Jennifer Aaker and Andy Smith:The Dragonfly Effect: Quick, Effective, and Powerful Ways to Use Social Media to Drive Social Change

Review by Lila Hurwitz

2010, 236 pages, Jossey-Bass, San Francisco

We've all experienced how online social media are changing the way we relate to each other. But we're only beginning to understand how to use these technologies to engage and empower online communities to make a real difference in the world. The Dragonfly Effect seeks to be "a playbook for moving your cause from awareness to action" and is a valuable resource for individuals and organizations wanting to create social change in the modern world.

Social media can be especially useful for arts nonprofits, as they provide inexpensive and efficient ways to reach people. Yet nonprofits must be careful not to be so seduced by the ease and immediacy of Facebook, Twitter, and the like that they risk not first understanding their target audiences and strategizing appropriately.

In making this more than a how-to book on creating a successful social media campaign, the authors join behavioral research and consumer psychology with practical approaches to the goal of harnessing the powers of social media for social change. The reader is reminded that social networking technologies are simply the tools through which the energy of participation and a sense of purpose in supporters are funneled. The story told and the relationships built are what is important, not the tools of social technology themselves.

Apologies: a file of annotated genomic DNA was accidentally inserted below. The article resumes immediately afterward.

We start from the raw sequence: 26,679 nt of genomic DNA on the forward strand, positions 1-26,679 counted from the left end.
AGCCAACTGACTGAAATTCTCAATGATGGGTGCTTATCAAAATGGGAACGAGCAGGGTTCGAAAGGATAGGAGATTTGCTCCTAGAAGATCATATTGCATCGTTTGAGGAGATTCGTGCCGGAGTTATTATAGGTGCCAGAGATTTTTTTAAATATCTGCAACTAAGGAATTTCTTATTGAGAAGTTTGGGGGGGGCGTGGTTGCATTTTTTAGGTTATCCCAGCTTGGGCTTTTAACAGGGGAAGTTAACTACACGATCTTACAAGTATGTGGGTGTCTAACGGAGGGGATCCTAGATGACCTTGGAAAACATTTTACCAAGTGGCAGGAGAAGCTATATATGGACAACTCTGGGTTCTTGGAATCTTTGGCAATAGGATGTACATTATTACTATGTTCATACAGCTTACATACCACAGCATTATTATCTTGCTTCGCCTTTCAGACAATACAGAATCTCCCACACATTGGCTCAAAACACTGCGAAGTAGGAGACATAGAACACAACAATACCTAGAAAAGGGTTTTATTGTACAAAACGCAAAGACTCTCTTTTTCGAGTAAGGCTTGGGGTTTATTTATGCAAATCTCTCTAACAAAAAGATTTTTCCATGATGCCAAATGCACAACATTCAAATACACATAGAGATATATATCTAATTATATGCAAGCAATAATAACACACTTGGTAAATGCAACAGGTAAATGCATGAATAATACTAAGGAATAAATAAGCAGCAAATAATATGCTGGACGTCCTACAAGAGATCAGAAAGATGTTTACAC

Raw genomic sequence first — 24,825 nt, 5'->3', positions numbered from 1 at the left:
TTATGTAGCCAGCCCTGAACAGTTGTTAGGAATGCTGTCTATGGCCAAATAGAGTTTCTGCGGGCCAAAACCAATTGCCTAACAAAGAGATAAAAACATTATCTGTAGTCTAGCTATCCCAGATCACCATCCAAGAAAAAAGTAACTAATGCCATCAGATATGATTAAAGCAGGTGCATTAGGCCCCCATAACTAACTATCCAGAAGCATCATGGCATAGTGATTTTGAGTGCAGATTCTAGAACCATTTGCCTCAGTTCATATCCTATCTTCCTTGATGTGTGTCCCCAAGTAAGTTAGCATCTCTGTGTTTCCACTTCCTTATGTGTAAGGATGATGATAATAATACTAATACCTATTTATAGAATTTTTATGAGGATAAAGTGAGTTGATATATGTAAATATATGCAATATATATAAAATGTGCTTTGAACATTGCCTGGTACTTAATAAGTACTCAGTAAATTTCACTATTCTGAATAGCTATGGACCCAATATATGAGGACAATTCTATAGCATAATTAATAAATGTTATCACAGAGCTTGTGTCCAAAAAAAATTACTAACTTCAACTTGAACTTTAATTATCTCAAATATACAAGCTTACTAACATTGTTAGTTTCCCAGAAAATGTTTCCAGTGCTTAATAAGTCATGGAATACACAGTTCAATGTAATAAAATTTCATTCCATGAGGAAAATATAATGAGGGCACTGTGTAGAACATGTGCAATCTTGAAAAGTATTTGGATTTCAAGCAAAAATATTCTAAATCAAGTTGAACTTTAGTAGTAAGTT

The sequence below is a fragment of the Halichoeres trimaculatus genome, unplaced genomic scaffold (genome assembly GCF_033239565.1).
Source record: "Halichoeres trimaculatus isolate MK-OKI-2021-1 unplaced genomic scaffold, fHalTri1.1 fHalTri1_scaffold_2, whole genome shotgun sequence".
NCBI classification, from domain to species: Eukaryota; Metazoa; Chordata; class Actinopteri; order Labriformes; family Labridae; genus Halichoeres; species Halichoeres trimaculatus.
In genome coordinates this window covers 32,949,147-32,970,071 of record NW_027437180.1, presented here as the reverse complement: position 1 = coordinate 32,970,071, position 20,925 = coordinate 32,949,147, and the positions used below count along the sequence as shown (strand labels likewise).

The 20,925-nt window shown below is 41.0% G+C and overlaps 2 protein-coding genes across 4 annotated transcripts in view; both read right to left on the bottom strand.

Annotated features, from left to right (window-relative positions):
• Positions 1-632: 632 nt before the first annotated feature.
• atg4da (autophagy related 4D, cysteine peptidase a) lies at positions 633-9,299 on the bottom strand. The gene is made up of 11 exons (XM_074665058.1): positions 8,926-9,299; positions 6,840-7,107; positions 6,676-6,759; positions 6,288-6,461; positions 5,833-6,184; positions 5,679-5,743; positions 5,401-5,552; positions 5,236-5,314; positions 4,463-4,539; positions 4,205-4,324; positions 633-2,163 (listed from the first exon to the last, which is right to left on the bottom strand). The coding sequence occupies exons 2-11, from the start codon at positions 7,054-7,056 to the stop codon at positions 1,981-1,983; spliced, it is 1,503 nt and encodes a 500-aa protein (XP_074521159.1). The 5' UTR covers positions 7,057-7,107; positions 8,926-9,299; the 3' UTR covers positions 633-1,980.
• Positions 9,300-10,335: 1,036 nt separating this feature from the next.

There are examples of successful campaigns ranging from bone marrow donations and raising money for infant incubators to an anti-methamphetamine publicity campaign and helping elect Barack Obama president. Also included are worksheets to help home in on the concepts behind your campaign (even more would be helpful). The flowcharts throughout are useful, as are tips including how to write an e-mail that inspires action; how to use a blog's power of human connection; and a list of types of requests for various purposes.

For those not yet adept at Facebook, Twitter, and other social media tools, brief "boot camps" give an overview, and it would be even more helpful if they elaborated on or gave examples of what to post or tweet. Interestingly, there is only a brief mention of Facebook Causes, a tool created specifically for fund-raising campaigns.

The ideas in The Dragonfly Effect are well worth exploring — not only regarding the social media tools to use but, more important, the reasons and strategies for using them. In fact, much of what the authors present is helpful information for any fund- or awareness-raising campaign, whether or not it's using online social media tools.